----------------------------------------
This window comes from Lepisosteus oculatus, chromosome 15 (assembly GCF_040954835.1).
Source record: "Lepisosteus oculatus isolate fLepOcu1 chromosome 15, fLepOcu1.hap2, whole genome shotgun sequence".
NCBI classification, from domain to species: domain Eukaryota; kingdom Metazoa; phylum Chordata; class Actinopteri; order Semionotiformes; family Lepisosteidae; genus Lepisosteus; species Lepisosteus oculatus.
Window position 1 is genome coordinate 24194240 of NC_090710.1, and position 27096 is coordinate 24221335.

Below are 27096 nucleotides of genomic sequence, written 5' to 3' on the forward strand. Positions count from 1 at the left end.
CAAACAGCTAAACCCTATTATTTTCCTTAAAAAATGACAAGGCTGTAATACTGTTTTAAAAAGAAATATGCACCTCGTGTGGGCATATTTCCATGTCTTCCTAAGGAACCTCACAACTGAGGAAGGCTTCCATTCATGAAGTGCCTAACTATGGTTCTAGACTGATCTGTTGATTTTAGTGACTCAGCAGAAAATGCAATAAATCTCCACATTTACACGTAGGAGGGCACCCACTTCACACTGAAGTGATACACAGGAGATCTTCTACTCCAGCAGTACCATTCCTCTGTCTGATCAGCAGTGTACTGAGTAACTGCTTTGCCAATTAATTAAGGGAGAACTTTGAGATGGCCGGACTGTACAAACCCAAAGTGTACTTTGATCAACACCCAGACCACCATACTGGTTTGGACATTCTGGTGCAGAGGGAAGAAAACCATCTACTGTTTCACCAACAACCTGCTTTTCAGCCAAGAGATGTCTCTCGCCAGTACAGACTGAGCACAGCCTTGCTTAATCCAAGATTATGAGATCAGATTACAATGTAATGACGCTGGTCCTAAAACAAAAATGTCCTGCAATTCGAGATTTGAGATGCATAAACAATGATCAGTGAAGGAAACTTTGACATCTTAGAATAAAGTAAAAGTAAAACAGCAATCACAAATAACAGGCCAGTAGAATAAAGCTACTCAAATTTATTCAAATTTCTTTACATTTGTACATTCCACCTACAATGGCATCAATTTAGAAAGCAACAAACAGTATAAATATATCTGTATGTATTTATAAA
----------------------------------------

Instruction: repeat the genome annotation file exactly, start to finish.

This window comes from Lepisosteus oculatus, chromosome 15 (assembly GCF_040954835.1).
Source record: "Lepisosteus oculatus isolate fLepOcu1 chromosome 15, fLepOcu1.hap2, whole genome shotgun sequence".
NCBI classification, from domain to species: domain Eukaryota; kingdom Metazoa; phylum Chordata; class Actinopteri; order Semionotiformes; family Lepisosteidae; genus Lepisosteus; species Lepisosteus oculatus.
Window position 1 is genome coordinate 24194240 of NC_090710.1, and position 27096 is coordinate 24221335.

Below are 27096 nucleotides of genomic sequence, written 5' to 3' on the forward strand. Positions count from 1 at the left end.
CAAACAGCTAAACCCTATTATTTTCCTTAAAAAATGACAAGGCTGTAATACTGTTTTAAAAAGAAATATGCACCTCGTGTGGGCATATTTCCATGTCTTCCTAAGGAACCTCACAACTGAGGAAGGCTTCCATTCATGAAGTGCCTAACTATGGTTCTAGACTGATCTGTTGATTTTAGTGACTCAGCAGAAAATGCAATAAATCTCCACATTTACACGTAGGAGGGCACCCACTTCACACTGAAGTGATACACAGGAGATCTTCTACTCCAGCAGTACCATTCCTCTGTCTGATCAGCAGTGTACTGAGTAACTGCTTTGCCAATTAATTAAGGGAGAACTTTGAGATGGCCGGACTGTACAAACCCAAAGTGTACTTTGATCAACACCCAGACCACCATACTGGTTTGGACATTCTGGTGCAGAGGGAAGAAAACCATCTACTGTTTCACCAACAACCTGCTTTTCAGCCAAGAGATGTCTCTCGCCAGTACAGACTGAGCACAGCCTTGCTTAATCCAAGATTATGAGATCAGATTACAATGTAATGACGCTGGTCCTAAAACAAAAATGTCCTGCAATTCGAGATTTGAGATGCATAAACAATGATCAGTGAAGGAAACTTTGACATCTTAGAATAAAGTAAAAGTAAAACAGCAATCACAAATAACAGGCCAGTAGAATAAAGCTACTCAAATTTATTCAAATTTCTTTACATTTGTACATTCCACCTACAATGGCATCAATTTAGAAAGCAACAAACAGTATAAATATATCTGTATGTATTTATAAA